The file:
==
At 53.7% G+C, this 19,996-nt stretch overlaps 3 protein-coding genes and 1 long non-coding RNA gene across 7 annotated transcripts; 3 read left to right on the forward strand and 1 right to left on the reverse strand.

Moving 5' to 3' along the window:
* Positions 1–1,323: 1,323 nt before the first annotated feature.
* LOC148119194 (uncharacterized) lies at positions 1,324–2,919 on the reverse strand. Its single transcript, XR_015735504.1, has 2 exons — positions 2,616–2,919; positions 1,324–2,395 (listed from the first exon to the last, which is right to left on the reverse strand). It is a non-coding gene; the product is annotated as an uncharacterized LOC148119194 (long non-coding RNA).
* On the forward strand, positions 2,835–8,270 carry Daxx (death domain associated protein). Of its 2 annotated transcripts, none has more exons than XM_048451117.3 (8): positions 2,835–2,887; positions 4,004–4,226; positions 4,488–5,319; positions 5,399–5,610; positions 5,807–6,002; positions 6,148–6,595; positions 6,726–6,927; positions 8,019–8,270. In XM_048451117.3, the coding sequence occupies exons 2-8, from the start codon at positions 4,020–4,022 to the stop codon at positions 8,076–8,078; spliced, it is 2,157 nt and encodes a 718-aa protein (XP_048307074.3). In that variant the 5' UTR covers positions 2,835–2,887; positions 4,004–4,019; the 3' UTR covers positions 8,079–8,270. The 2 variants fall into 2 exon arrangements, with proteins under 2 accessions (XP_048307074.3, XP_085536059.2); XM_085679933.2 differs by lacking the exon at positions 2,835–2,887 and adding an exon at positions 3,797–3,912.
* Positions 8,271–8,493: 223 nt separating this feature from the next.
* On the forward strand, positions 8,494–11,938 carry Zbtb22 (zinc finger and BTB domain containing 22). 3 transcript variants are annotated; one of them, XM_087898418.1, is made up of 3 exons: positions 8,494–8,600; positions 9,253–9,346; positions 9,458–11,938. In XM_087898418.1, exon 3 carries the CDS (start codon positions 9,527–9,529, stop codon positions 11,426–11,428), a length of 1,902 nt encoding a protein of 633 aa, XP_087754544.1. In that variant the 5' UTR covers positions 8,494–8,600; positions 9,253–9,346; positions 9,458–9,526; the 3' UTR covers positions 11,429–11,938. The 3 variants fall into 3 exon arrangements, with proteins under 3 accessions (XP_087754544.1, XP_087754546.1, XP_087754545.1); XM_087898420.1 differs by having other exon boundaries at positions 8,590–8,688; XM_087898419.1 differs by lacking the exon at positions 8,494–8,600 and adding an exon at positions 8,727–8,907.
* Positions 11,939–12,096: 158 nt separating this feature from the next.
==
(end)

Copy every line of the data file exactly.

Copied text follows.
At 53.7% G+C, this 19,996-nt stretch overlaps 3 protein-coding genes and 1 long non-coding RNA gene across 7 annotated transcripts; 3 read left to right on the forward strand and 1 right to left on the reverse strand.

Moving 5' to 3' along the window:
* Positions 1–1,323: 1,323 nt before the first annotated feature.
* LOC148119194 (uncharacterized) lies at positions 1,324–2,919 on the reverse strand. Its single transcript, XR_015735504.1, has 2 exons — positions 2,616–2,919; positions 1,324–2,395 (listed from the first exon to the last, which is right to left on the reverse strand). It is a non-coding gene; the product is annotated as an uncharacterized LOC148119194 (long non-coding RNA).
* On the forward strand, positions 2,835–8,270 carry Daxx (death domain associated protein). Of its 2 annotated transcripts, none has more exons than XM_048451117.3 (8): positions 2,835–2,887; positions 4,004–4,226; positions 4,488–5,319; positions 5,399–5,610; positions 5,807–6,002; positions 6,148–6,595; positions 6,726–6,927; positions 8,019–8,270. In XM_048451117.3, the coding sequence occupies exons 2-8, from the start codon at positions 4,020–4,022 to the stop codon at positions 8,076–8,078; spliced, it is 2,157 nt and encodes a 718-aa protein (XP_048307074.3). In that variant the 5' UTR covers positions 2,835–2,887; positions 4,004–4,019; the 3' UTR covers positions 8,079–8,270. The 2 variants fall into 2 exon arrangements, with proteins under 2 accessions (XP_048307074.3, XP_085536059.2); XM_085679933.2 differs by lacking the exon at positions 2,835–2,887 and adding an exon at positions 3,797–3,912.
* Positions 8,271–8,493: 223 nt separating this feature from the next.
* On the forward strand, positions 8,494–11,938 carry Zbtb22 (zinc finger and BTB domain containing 22). 3 transcript variants are annotated; one of them, XM_087898418.1, is made up of 3 exons: positions 8,494–8,600; positions 9,253–9,346; positions 9,458–11,938. In XM_087898418.1, exon 3 carries the CDS (start codon positions 9,527–9,529, stop codon positions 11,426–11,428), a length of 1,902 nt encoding a protein of 633 aa, XP_087754544.1. In that variant the 5' UTR covers positions 8,494–8,600; positions 9,253–9,346; positions 9,458–9,526; the 3' UTR covers positions 11,429–11,938. The 3 variants fall into 3 exon arrangements, with proteins under 3 accessions (XP_087754544.1, XP_087754546.1, XP_087754545.1); XM_087898420.1 differs by having other exon boundaries at positions 8,590–8,688; XM_087898419.1 differs by lacking the exon at positions 8,494–8,600 and adding an exon at positions 8,727–8,907.
* Positions 11,939–12,096: 158 nt separating this feature from the next.